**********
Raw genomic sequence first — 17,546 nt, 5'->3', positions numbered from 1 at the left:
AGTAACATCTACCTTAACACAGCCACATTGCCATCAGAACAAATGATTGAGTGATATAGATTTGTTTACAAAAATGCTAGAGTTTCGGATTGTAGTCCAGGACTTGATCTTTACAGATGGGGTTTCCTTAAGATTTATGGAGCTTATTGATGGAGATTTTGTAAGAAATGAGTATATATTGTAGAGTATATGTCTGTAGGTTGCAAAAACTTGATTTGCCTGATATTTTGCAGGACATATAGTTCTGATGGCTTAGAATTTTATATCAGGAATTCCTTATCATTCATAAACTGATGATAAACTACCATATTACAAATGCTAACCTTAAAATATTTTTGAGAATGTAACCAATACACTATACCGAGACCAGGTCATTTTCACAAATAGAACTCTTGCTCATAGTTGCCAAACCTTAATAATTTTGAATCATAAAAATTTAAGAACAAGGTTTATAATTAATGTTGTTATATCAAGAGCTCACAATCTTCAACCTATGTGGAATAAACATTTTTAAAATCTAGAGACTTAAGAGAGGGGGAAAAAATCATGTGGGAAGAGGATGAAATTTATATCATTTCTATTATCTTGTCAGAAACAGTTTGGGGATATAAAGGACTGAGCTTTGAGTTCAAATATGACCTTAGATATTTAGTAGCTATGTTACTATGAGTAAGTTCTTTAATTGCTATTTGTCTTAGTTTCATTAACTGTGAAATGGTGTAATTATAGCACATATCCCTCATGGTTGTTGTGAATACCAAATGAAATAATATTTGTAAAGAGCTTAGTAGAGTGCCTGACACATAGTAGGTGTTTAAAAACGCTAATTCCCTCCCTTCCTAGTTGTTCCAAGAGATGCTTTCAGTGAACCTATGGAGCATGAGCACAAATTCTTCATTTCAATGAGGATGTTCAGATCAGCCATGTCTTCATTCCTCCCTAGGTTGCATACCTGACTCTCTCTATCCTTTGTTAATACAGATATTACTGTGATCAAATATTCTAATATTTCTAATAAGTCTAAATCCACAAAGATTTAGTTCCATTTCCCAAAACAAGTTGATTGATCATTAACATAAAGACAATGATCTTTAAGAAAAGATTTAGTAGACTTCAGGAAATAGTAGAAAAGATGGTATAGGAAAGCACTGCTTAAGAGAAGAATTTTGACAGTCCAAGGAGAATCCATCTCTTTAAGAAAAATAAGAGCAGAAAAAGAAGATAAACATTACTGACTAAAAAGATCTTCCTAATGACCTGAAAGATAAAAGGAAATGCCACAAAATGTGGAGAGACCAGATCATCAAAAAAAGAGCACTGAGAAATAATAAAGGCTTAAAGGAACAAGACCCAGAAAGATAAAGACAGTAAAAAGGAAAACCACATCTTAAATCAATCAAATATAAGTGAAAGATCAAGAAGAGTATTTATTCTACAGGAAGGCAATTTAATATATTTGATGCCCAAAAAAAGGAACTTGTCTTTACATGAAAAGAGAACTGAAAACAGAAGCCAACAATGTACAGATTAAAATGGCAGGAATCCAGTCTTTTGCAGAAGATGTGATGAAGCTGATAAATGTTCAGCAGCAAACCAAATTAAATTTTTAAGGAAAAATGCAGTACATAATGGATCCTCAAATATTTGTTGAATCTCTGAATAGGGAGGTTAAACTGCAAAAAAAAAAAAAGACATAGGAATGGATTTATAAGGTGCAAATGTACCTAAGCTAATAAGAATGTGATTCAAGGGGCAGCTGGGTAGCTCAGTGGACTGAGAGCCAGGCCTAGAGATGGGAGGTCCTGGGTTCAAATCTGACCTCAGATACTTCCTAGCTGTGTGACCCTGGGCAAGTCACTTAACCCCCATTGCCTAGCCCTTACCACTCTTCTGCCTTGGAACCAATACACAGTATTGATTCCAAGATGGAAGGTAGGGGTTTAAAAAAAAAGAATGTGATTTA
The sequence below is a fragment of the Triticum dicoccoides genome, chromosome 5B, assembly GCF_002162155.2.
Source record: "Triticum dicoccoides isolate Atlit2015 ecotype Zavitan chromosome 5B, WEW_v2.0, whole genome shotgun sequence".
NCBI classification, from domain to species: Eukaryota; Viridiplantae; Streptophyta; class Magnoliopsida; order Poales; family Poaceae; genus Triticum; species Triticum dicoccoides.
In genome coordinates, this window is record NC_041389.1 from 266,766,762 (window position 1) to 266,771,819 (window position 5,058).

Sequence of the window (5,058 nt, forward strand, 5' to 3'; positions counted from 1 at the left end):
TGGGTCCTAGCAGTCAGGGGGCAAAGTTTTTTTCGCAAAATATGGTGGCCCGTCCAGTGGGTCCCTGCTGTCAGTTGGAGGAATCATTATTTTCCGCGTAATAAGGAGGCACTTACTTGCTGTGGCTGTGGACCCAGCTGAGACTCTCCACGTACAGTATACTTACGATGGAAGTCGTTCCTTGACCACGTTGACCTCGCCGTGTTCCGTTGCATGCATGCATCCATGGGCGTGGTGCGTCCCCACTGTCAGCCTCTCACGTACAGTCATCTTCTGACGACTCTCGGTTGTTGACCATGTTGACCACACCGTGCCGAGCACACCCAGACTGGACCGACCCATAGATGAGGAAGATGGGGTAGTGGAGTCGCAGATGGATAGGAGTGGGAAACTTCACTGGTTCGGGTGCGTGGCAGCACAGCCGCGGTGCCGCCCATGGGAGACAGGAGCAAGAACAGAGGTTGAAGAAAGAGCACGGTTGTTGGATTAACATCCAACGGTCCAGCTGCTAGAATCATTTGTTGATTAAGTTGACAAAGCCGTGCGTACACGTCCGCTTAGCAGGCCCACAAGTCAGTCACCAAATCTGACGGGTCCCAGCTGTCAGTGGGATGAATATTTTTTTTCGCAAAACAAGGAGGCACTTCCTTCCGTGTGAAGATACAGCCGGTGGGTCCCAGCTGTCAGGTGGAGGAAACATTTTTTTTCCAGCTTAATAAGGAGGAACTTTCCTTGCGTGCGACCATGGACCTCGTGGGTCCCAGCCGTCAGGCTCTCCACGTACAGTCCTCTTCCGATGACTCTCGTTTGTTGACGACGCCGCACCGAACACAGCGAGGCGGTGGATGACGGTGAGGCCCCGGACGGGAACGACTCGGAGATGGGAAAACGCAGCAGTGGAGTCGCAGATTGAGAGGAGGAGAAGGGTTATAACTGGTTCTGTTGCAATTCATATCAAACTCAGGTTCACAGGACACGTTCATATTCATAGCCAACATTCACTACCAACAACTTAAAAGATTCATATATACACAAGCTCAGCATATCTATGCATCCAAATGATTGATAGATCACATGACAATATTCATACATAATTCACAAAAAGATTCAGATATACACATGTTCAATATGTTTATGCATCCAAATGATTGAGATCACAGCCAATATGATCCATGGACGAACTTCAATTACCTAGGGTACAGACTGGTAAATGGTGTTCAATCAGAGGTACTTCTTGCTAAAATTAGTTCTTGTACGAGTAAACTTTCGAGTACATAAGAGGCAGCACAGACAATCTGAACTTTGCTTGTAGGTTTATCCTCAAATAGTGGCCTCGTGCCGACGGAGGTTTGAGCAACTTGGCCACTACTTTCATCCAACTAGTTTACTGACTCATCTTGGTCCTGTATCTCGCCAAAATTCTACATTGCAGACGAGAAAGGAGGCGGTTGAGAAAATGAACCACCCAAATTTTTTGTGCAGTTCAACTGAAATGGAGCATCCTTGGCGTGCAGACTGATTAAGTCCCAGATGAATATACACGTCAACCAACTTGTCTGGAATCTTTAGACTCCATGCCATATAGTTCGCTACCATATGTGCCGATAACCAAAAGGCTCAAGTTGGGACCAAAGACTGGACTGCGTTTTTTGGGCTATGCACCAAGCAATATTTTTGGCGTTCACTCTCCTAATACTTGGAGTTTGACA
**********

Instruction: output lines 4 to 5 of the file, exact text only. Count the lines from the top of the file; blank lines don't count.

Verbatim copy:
Source record: "Triticum dicoccoides isolate Atlit2015 ecotype Zavitan chromosome 5B, WEW_v2.0, whole genome shotgun sequence".
NCBI classification, from domain to species: Eukaryota; Viridiplantae; Streptophyta; class Magnoliopsida; order Poales; family Poaceae; genus Triticum; species Triticum dicoccoides.